Ordinary World: Throwback Thursday
[TT1] Idle Speculation on the Future of Media by Vikram Bath (January 21, 2016):
“LB: So why hasn’t anyone done this for news yet?
VB: Someone should! 2016 might be the right time to try it. Someone could become the Netflix or Spotify of news. But they will face a lot of challenges. While CNN might be happy, their ad networks will not. These include powerful corporations like Google and Facebook. Another issue is that whoever tries this will basically be competing with ad-blocking software, which is inexpensive. I think this can be overcome. Spotify and Netflix compete with torrents, DVRs, and other ways to try to get content ad-free.
LB: Is there any other way things could end up for media companies?
VB: Yes, there are some promising experiments going on. One is Buzzfeed. Buzzfeed doesn’t interleave unwanted ads into the content they have. Instead, they try to make the ads themselves appealing.
While Buzzfeed has a reputation for some really terrible work, they actually have some of the most detailed reporting on some topics. When Michael LaCour’s Science article was retracted, the best reporting was found at Buzzfeed.
There are writers doing good work at Buzzfeed, and it’s funded in part on the backs of stuff copy-pasted from Reddit.”
[TT2] How Bolsonaro Happens: Seven points about the Brazilian Presidential Election: Andre Kenji de Sousa (October 26, 2018): “The episode brought him fame, which allowed him to be elected to the City Council of Rio de Janeiro in the following year, helped by the support of the lower ranks of the Military. He was then elected to Congress where he was basically a backbencher. He was not a high-profile member of any committees or commissions, and he did not manage to pass any bill. Bolsonaro only gained a national profile through his fights with feminist members of Congress. (Yes, including the infamous fight where he suggested that he would not rape a colleague because she was ugly.) Unlike Nigel Farage and Jean Marie Le Pen, Bolsonaro did not build a political organization. He was chosen by activists on the right, who were attracted by his rhetoric. That’s pretty similar to the Ron Paul Revolution in the US Republican Primaries in 2008 and 2012. Ron Paul did not create a political organization either; he was embraced by a diffuse network of activists that were pretty savvy on social media. Bolsonaro only chose the party in which he would run some months before the election. In some sense, he is an accidental politician. He is not like Hugo Chavez or Vladimir Putin, who carefully planned their rise to power. He is not so much an authoritarian as he is someone that would enable the authoritarianism of other people, especially because he does not have the political experience to control other people. Imagine Ron Paul being elected to the White House. Or imagine Dennis Kucinich, Justin Amash or your typical highly ideological backbencher that is not liked by most members of both parties being elected to the White House. You get the idea.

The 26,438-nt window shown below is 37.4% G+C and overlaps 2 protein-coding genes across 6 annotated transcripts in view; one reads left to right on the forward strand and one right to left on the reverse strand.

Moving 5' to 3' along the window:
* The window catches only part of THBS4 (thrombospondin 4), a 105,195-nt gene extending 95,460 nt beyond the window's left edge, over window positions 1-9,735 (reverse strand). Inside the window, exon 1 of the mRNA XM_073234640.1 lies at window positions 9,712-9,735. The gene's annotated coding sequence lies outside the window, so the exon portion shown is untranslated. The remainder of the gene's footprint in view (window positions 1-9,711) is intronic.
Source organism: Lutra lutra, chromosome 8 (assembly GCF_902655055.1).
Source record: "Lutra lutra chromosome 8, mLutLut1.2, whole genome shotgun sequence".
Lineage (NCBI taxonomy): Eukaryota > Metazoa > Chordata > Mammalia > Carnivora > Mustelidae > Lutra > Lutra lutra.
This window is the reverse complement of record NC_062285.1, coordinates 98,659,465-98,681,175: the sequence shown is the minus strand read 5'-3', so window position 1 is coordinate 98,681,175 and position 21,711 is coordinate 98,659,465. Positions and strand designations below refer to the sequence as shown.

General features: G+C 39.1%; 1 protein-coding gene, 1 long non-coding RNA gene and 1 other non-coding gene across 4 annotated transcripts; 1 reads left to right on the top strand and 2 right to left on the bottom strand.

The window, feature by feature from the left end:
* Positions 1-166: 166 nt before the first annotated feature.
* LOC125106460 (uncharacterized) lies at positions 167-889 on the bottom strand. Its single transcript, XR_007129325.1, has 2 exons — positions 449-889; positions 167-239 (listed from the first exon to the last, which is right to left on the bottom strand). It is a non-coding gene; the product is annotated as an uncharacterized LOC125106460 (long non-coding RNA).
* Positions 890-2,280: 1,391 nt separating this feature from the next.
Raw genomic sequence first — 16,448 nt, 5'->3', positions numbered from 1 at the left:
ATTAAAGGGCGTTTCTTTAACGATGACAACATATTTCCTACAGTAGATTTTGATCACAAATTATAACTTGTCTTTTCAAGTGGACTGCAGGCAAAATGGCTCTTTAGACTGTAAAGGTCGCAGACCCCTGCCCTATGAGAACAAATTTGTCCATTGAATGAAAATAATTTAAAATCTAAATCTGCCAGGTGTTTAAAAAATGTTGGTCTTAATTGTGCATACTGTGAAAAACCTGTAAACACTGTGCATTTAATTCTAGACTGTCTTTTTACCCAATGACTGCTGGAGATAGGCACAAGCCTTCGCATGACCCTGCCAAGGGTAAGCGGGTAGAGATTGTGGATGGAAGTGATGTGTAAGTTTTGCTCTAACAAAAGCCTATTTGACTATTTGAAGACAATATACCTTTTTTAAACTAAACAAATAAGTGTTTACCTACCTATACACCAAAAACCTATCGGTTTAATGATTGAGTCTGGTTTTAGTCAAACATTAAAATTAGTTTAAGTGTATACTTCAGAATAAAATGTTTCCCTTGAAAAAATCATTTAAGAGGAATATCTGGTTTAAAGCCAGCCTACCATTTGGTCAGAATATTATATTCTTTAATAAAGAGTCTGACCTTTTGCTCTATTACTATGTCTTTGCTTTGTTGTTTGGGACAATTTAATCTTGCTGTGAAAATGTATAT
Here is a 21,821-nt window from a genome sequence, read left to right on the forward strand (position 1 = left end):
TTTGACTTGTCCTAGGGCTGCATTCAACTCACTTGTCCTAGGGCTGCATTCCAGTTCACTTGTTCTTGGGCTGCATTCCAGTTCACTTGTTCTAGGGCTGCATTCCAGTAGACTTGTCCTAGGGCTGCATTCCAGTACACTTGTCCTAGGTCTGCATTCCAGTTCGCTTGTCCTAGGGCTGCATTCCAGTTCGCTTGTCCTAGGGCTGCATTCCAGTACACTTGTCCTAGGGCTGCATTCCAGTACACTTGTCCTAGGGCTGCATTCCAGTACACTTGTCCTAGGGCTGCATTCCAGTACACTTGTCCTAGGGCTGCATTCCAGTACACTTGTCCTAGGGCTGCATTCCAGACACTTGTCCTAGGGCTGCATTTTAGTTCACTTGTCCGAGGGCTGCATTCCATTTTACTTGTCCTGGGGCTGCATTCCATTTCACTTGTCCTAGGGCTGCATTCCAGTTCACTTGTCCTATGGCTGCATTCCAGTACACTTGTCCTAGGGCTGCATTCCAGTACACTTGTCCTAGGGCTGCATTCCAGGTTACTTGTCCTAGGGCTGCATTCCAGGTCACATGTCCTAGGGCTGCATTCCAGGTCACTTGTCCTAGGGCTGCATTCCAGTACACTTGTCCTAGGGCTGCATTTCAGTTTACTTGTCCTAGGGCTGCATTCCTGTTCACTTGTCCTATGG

[TT3] Be a Dissenter for Science by Jason Kuznicki (April 29, 2014): “But there is also an anti-science left. Their numbers and influence are certainly much smaller, and the media does its best never to connect the dots. Still, they’re out there: They are the anti-GMO folks, who reject a scientific consensus every bit as strong as the one supporting anthropogenic global warming. They are the anti-vaxers, whose movement will hopefully fizzle now that we are seeing the awful effects of leaving kids unvaccinated. They are the groups opposing food irradiation, although irradiating to kill bacteria is both safe and effective. And then there’s the entire organic food movement, aptly likened to a kind of secular kashrut. Organic food has shown no demonstrated health benefits. Organic farming means destroying more natural habitat than we need to. And organic farming methods can’t possibly feed the whole world. Organics will necessarily remain exactly what they are right now: a luxury, one that gratifies our apparently inborn need for purity-and-danger taboos. They’re a game that lefties play with their instincts, and not at all a means of saving the planet. That said, I am not writing to suggest a simple equivalence between Team Red and Team Blue. I’m not saying that it’s irrelevant which side you choose, or that there are no meaningful differences between them. (I am not doing these things, and yet I know that — because politics is the mind killer — I will be accused of doing them anyway. So, whatever.) I’m not asking you to abandon your political beliefs wholesale, and still less am I asking you to adopt mine. I appear to have been born enjoying cognitive dissonance, and I don’t expect this to be a shared character fault, given how maladaptive it is. What I ask is much simpler: Whichever side you’re on, left or right, at least put science first. If you have to, be a dissenter for science. No matter what side you’re on.”